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Helping sponge producers move up in the value chain in the Bahamas

Apr 7, 2016

The Multilateral Investment Fund (MIF), member of the Inter-American Development Bank (IDB) Group, approved a technical cooperation grant of US$535,450 for the project “Revitalization of the Sponging Industry,” in order to foster sustainability of the sponge population, and ensure that this key source of income for Bahamians is maintained and leveraged for sustainable development.

Sponges are an important resource in the Bahamas, and play a key role in coastal ecosystems, especially in a time of climate change and ocean acidification.  They also serve as an important source of income for low-income populations who harvest and sell them.  The sustainability of the sponge population in the Bahamas is currently threatened as many low-income sponge harvesters (spongers) frequently do not follow good practices and a sponge population collapse would negatively impact the incomes of spongers.

In addition, spongers are not capturing the full value of their product.  The majority of local sponge harvesters do not have access to higher-value markets because they are not sufficiently organized and do not have the skills to properly process and market the sponges. They harvest sponges and sell them at a low price to a consolidator or export business that processes them and sells them at a much higher price. Since the spongers are neither involved in processing nor are linked to a final customer buyer, they do not benefit from the higher end-price of the sponges.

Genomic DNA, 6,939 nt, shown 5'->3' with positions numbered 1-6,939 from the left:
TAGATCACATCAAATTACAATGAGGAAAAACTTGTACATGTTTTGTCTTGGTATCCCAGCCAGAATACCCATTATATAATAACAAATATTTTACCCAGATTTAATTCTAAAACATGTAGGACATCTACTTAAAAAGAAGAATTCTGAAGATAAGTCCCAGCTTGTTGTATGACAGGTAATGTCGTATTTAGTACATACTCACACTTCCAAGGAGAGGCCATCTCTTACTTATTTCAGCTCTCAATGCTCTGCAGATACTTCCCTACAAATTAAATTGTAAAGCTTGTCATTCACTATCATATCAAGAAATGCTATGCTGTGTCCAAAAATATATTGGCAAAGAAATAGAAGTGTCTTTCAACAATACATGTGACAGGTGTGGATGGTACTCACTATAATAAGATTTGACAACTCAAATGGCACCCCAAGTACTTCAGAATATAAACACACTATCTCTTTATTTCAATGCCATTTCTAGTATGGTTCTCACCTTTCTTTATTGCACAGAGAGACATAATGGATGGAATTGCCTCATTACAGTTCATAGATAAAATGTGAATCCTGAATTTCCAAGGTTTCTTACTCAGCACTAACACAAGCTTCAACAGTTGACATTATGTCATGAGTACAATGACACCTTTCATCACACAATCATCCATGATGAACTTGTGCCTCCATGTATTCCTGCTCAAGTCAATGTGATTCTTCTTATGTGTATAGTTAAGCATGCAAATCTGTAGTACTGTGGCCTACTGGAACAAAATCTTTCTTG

This project provides local spongers the training and organization to move up the value chain and capture a larger share of the income from sponging. The project will also work to consolidate the industry within an association that represents the spongers, providing access to mechanized processing equipment, training, branding, marketing, and direct sales to domestic and international customers–cutting out the middlemen.  The project expects to have 200 direct beneficiaries who are spongers in Andros and 440 indirect beneficiaries, who are the spongers’ families.  If successful the government is interested in expanding the project to other islands in the Bahamas.

About the Bahamas Agricultural Industrial Corporation

The Bahamas Agricultural Industrial Corporation (BAIC) is a government agency, established in 1981. In 1997, BAIC was placed under the Ministry of Labour, Immigration and Training and was given the mandate of facilitating the diversification of the Bahamian economy through the creation and expansion of small and medium size enterprises by promoting, encouraging and stimulating business development in The Bahamas. BAIC works to assist small and micro businesses in developing and enhancing profitable opportunities for domestic and international trade. Learn more at

About the Multilateral Investment Fund

The Multilateral Investment Fund is the innovation lab for the Inter-American Development Bank Group. It conducts high-risk experiments to test new models for engaging and inspiring the private sector to solve economic development problems in Latin America and the Caribbean. The MIF addresses poverty and vulnerability by focusing on emerging businesses and smallholder farmers with the capacity to grow and create economic opportunities. Learn more at
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